In a world characterised by supercomplexity, in which higher education (HE) is in the grip of neoliberal market forces (Barnett, 2000), it is incumbent upon participants in this sector to ask; what does it mean to belong, and to what? ‘Belonging’ has become a buzzword used by institutions to seemingly demonstrate how they seek to include students and help them ‘fit in’ to specific cultures and contexts of learning. A sense of ‘belonging’ may be important for some students at an emotional level; however, in the context of the neoliberal university, we argue that focussing on this concept may have the effect of encouraging students to assimilate to the dominant culture. More subtly, it could be noted that this is part of an ongoing process of inculcating students to the beliefs, values and normative behaviours associated with neoliberalism, arguably reproducing and exacerbating many of the social challenges threatening education, democracy, ecosystems and ultimately our ability to survive on this planet. This theoretical paper challenges the notion of belonging, problematising it as a neoliberal construct of 21st century HE that insidiously invokes a particular notion of ‘community’ which functions to prioritise domestication and conformity to social and economic expectations of a higher education driven by an agenda of employability, entrepreneurialism, and acquisitive individualism. We propose a more meaningful conception of ‘belonging’; based on engaging students in changing their world so as they may belong in the world authentically. We contend that belonging holds greater promise as a means of self-actualisation, liberation, and a way to develop authentic ‘critical being’ (Barnett, 1997) whereby students develop belonging and are not “…subject to the world but able to act autonomously and purposively within it” (ibid. p.4).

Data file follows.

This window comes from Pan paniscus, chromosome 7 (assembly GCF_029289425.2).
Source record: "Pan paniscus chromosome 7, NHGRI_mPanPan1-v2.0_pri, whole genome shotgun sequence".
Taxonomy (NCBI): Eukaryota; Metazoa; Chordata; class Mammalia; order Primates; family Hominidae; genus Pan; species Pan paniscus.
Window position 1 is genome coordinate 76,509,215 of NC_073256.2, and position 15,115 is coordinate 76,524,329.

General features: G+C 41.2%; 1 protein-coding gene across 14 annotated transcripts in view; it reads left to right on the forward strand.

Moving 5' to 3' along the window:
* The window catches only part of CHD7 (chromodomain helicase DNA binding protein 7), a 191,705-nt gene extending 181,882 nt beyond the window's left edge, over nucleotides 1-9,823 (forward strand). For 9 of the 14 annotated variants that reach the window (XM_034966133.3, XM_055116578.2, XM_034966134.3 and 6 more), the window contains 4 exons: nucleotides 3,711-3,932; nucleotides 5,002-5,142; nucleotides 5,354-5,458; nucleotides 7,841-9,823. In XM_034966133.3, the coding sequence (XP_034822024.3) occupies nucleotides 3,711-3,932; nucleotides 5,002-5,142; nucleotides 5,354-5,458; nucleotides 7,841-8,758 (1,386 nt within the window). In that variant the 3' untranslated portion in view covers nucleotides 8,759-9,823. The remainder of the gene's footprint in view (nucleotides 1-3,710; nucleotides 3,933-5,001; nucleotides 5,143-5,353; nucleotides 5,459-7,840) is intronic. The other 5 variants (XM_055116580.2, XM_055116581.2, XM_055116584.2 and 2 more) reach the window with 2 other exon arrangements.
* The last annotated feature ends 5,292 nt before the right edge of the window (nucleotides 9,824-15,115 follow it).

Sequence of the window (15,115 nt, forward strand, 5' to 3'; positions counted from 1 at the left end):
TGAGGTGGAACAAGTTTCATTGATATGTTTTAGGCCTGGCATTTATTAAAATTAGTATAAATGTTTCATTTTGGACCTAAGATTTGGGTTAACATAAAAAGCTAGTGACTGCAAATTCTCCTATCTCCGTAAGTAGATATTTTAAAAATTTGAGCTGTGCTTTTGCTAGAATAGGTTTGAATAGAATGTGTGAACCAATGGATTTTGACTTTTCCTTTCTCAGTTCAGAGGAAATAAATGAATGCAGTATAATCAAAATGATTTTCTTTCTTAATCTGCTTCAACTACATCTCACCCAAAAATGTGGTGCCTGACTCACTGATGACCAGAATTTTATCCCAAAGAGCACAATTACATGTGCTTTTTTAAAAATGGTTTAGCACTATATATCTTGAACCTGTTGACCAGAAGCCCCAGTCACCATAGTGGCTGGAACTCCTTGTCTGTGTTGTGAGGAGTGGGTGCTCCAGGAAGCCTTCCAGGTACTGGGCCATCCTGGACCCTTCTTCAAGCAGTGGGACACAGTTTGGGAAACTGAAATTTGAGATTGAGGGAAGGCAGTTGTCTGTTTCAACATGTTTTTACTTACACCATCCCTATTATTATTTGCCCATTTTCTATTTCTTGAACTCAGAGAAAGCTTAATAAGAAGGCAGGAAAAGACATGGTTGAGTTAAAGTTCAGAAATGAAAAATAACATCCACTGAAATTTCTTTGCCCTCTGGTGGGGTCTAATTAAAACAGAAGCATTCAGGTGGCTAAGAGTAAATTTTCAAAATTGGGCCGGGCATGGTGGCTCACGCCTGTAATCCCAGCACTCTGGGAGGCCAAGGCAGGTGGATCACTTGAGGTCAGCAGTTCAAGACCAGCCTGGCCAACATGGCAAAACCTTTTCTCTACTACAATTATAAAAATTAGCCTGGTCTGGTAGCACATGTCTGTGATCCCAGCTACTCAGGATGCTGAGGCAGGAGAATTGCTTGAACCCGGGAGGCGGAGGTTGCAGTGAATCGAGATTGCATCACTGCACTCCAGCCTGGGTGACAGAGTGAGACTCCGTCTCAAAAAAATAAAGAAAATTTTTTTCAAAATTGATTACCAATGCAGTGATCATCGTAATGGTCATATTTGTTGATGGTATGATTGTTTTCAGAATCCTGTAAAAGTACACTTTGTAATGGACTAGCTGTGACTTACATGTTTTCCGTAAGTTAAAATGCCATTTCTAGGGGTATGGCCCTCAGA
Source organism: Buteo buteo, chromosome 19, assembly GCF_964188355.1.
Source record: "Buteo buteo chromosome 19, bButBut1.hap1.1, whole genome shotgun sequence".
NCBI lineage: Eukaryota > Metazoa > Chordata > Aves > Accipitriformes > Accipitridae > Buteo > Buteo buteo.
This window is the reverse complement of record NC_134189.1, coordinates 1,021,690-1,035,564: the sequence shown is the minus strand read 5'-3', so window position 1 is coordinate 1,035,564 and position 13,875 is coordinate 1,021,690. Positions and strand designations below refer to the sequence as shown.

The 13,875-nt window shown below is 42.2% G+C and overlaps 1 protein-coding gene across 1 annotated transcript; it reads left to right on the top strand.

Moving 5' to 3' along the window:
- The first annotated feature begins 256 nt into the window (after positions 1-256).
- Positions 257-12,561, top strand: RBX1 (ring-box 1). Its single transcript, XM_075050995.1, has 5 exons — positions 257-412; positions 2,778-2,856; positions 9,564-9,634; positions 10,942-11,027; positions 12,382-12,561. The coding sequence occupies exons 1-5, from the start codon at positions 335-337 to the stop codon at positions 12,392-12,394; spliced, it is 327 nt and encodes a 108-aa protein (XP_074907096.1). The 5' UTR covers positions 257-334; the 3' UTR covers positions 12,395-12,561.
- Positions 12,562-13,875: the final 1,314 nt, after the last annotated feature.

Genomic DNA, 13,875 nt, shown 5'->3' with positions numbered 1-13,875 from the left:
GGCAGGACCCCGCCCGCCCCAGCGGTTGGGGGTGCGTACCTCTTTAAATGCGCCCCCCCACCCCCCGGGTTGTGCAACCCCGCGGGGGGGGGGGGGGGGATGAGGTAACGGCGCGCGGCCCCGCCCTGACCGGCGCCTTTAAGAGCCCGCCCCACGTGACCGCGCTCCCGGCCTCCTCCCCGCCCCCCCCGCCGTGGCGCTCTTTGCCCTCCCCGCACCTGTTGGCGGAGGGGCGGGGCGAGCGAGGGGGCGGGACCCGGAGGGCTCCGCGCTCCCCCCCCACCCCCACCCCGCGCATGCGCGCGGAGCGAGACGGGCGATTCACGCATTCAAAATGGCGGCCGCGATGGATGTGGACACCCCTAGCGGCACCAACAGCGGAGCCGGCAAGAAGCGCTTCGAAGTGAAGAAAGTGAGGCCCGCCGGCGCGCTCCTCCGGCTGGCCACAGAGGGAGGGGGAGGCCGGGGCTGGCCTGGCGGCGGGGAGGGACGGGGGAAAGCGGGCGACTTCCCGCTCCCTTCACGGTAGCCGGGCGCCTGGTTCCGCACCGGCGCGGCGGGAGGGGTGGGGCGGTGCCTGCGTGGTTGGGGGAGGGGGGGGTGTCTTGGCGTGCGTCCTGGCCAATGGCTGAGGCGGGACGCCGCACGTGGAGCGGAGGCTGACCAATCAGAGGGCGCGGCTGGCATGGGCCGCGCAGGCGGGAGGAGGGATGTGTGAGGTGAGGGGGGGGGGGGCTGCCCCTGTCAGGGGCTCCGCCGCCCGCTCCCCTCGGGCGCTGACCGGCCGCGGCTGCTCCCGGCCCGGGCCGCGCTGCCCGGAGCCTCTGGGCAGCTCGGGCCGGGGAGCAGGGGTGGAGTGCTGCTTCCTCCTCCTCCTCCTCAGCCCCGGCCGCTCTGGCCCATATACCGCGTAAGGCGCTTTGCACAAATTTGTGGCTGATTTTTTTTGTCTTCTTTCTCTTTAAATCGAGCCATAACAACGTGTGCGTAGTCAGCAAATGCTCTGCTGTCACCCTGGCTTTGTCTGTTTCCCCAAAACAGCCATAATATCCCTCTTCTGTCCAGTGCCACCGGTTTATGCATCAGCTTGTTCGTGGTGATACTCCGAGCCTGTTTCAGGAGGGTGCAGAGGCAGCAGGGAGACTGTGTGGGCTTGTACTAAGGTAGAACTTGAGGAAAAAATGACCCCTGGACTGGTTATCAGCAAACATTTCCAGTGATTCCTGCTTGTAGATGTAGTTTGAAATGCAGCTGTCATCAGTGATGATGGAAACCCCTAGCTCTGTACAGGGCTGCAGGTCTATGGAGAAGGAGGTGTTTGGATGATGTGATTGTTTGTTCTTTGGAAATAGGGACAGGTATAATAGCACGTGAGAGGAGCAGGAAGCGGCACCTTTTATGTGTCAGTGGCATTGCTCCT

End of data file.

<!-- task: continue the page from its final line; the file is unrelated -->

Graham, C., & Moir, Z. (2022). Belonging to the university or being in the world: From belonging to relational being. Journal of University Teaching and Learning Practice, 19(4),